Griffey hit a home run in the sixth inning to give the Mariners a 6-5 lead, but the Yankees tied the score at 6-6 in the top of the eighth. That all changed for good when Martinez came up with the bases loaded in the bottom of the eighth and hit a tee shot off the tarp above the center field fence for a grand slam. Once again, I couldn’t believe what I saw. All I wanted Martinez to do in that situation was hit a fly ball into the outfield to score the runner from third on a sacrifice. Even when the ball took off Edgar’s bat like a rocket, I didn’t think it was hit high enough to get over the fence.

“That one’s gone!” my dad shouted.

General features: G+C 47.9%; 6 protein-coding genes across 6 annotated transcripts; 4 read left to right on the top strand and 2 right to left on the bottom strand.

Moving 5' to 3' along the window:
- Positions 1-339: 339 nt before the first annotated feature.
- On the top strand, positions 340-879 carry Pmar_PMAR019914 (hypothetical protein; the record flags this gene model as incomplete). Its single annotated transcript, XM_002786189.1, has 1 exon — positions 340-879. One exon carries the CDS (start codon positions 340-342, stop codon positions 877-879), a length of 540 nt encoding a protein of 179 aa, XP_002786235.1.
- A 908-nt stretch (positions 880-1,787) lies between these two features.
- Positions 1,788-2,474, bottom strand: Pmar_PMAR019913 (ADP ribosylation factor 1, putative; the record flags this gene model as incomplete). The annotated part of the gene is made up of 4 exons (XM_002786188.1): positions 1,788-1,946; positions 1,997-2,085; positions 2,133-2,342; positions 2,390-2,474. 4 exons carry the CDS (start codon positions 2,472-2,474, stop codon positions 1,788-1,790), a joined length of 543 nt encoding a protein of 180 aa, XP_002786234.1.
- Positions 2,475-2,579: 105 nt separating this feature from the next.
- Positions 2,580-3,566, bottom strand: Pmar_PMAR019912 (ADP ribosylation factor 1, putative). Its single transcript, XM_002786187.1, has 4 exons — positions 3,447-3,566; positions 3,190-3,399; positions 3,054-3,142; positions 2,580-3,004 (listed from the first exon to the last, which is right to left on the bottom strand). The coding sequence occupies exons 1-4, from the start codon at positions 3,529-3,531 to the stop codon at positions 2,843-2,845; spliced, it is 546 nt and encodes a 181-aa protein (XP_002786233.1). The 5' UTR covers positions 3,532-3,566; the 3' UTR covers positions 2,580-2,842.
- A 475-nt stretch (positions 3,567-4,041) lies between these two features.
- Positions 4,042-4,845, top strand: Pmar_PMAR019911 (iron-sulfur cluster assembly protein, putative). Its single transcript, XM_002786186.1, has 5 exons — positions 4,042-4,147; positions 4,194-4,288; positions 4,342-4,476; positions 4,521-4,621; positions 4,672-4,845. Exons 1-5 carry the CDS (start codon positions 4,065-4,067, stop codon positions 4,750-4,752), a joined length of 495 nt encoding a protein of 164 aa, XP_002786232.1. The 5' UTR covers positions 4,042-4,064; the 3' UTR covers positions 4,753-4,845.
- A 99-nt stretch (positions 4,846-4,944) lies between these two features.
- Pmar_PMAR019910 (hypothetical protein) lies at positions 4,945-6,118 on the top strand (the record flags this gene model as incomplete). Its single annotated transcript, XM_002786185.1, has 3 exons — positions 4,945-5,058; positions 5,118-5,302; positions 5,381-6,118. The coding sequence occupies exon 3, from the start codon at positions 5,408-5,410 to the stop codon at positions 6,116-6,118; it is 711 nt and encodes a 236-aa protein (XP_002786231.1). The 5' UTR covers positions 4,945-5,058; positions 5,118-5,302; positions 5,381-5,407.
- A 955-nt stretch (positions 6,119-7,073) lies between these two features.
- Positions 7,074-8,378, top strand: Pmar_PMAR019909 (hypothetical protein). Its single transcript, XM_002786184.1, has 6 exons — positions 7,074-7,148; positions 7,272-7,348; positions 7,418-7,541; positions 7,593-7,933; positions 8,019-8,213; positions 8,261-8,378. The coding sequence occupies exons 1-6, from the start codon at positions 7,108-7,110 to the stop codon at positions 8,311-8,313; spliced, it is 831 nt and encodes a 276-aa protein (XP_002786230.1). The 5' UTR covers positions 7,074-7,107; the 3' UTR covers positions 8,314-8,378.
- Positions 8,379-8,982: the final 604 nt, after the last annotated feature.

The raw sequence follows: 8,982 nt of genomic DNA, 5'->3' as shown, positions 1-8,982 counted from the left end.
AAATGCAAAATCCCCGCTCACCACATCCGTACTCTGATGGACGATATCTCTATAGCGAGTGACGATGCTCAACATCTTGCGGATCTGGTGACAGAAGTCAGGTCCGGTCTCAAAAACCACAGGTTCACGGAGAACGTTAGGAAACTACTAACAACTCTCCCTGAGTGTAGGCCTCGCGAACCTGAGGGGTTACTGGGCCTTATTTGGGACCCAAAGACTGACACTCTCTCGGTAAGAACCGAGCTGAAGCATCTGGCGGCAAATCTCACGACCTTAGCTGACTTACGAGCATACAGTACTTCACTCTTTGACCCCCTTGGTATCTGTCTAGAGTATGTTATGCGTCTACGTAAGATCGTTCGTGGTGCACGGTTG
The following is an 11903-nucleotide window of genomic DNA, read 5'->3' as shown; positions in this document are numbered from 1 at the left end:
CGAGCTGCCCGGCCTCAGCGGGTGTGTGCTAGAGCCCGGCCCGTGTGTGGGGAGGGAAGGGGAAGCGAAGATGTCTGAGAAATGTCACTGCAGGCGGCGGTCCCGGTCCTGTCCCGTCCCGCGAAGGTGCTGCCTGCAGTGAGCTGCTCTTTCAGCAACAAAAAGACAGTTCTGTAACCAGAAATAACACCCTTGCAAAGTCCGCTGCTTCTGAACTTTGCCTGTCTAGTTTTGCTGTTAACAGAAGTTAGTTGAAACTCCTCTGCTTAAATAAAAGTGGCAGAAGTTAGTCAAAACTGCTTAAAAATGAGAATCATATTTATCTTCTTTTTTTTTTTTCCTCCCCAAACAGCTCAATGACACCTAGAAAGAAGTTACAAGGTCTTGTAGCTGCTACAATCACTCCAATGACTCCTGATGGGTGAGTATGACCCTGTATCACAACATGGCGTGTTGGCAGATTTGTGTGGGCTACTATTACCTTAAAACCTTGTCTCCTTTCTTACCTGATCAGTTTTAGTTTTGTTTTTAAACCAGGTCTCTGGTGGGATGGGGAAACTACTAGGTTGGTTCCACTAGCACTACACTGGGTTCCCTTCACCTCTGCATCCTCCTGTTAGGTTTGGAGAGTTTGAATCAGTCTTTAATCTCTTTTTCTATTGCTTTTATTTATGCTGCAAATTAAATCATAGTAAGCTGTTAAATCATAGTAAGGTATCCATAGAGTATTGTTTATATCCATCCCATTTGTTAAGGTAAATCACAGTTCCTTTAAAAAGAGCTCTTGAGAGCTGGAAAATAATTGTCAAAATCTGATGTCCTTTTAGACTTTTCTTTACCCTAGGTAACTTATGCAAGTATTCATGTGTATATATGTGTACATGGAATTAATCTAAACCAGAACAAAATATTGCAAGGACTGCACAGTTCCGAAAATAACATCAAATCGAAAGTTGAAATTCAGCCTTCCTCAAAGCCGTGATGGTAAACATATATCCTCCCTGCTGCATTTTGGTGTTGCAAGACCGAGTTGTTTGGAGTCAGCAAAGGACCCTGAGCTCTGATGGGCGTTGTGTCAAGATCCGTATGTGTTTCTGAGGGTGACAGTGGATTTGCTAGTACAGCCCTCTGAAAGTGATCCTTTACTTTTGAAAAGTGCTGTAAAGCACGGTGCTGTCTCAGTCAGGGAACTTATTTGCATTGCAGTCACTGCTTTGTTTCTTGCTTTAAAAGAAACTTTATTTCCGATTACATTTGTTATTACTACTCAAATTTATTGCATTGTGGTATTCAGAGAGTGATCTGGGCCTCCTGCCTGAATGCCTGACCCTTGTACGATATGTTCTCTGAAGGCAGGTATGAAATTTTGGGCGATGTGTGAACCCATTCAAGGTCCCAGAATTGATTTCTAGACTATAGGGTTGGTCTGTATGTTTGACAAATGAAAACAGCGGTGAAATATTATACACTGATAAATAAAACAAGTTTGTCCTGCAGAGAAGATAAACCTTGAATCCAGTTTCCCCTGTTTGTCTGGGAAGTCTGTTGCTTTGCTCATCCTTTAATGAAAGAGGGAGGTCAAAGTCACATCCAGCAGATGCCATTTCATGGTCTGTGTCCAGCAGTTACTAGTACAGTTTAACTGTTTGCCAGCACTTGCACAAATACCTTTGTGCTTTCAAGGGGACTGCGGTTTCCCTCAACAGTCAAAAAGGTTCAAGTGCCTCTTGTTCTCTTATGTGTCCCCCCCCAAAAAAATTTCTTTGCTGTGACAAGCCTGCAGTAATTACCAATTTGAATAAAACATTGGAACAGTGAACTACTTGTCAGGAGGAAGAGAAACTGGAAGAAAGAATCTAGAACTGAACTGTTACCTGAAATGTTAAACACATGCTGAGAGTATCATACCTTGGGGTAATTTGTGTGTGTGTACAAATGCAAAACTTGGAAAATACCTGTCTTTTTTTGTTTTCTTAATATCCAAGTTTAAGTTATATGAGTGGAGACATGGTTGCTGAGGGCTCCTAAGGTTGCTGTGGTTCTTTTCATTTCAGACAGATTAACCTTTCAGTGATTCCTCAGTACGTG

“No way,” I replied. “No way, no way, no way!”



The Mariners beat the Yankees 11-8 to stay alive and force a game five. As we headed down the spiral walkway from the top of the Kingdome to the streets below, we joined thousands of fans chanting “Edgar” over and over again for at least a half hour. My dad and I still talk about that game today. We’ll remember it for the rest of our lives.



Professional hitter

The seeds for Edgar’s series-clinching hit for the Mariners were planted in his previous at-bat against Yankee pitcher Jack McDowell. Seattle had the winning run on second base in the bottom of the ninth in a 4-4 game, but Martinez struck out on a split-fingered fastball.

“I swung right through it. It was a pitch I should have and I was very upset when I got back to the dugout,” Martinez wrote in his autobiography. “Norm (Charlton) came up to me and said, ‘Stay ready. You’re going to win the game for us.’”